BUFFALO, N.Y. -- A new 12-hour formulation of the most commonly prescribed drug for attention-deficit/hyperactivity disorder, or ADHD, has proved to be as effective as the standard three-times-a-day dosing regimen, a clinical trial conducted by University at Buffalo researchers has shown.
The extended-release formulation of methyphenidate avoids the need for children to take medication during school or after-school activities.
The trial of Concerta was headed by William E. Pelham, Ph.D., professor of psychology, pediatrics, and psychiatry at UB and one of the world's leading authorities on attention deficit disorder. Results appear in the electronic pages of the June issue of Pediatrics.
Researchers have been working for some time to develop an effective and safe extended-release form of methyphenidate that will last from early morning into the early evening.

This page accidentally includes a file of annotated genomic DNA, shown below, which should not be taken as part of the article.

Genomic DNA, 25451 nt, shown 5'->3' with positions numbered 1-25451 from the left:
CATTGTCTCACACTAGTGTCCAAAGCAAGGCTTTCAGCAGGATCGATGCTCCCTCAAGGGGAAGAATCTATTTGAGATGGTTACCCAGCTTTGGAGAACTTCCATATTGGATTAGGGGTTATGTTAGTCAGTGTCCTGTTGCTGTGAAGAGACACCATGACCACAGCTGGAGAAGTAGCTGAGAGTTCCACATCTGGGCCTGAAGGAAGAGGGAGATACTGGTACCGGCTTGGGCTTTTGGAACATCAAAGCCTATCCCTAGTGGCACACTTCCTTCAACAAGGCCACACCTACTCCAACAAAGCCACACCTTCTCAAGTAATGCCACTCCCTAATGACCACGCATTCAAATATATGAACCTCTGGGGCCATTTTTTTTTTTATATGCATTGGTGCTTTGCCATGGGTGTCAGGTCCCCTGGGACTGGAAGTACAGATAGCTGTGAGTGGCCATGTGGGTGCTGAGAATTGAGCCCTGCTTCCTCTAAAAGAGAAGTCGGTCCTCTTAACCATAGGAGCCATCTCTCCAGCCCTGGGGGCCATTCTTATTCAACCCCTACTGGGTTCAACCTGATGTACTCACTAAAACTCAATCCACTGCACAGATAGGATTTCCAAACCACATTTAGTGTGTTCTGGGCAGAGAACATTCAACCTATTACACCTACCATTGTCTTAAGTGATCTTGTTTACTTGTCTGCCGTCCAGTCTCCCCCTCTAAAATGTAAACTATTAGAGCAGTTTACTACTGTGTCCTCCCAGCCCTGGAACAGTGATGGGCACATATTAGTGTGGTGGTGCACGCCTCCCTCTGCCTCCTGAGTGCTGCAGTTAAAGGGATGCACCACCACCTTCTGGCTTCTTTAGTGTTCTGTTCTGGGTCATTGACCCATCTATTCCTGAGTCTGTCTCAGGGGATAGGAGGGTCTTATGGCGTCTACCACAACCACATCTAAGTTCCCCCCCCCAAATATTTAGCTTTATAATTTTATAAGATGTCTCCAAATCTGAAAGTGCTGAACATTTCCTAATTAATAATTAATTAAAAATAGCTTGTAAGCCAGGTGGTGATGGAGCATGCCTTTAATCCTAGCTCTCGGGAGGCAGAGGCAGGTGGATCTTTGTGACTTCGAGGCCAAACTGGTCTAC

"Kids have a terrible problem taking pills at school," Pelham said. "There are few school nurses anymore, which means the children have to receive their medicine from the teacher or from someone in the school office. Kids have to remember to do that. The problems get worse as they get older, because teens don't want their friends to see them taking medication."
The trial was conducted with 68 children between the ages of 6 and 12 who already were taking a version of methylphenidate for ADHD. The double-blind design involved three dosing regimens: immediate-release methylphenidate given three times a day; extended-release methylphenidate given in the morning, and placebo. All children took each regimen for a week.
Teachers and parents rated the children's behavior and ability to attain daily goals during the week. In addition, children spent 12 hours on Saturdays in a classroom laboratory setting to allow researchers to evaluate the effects of each medication over time. Trained investigators monitored behavior during classroom work, games and recess.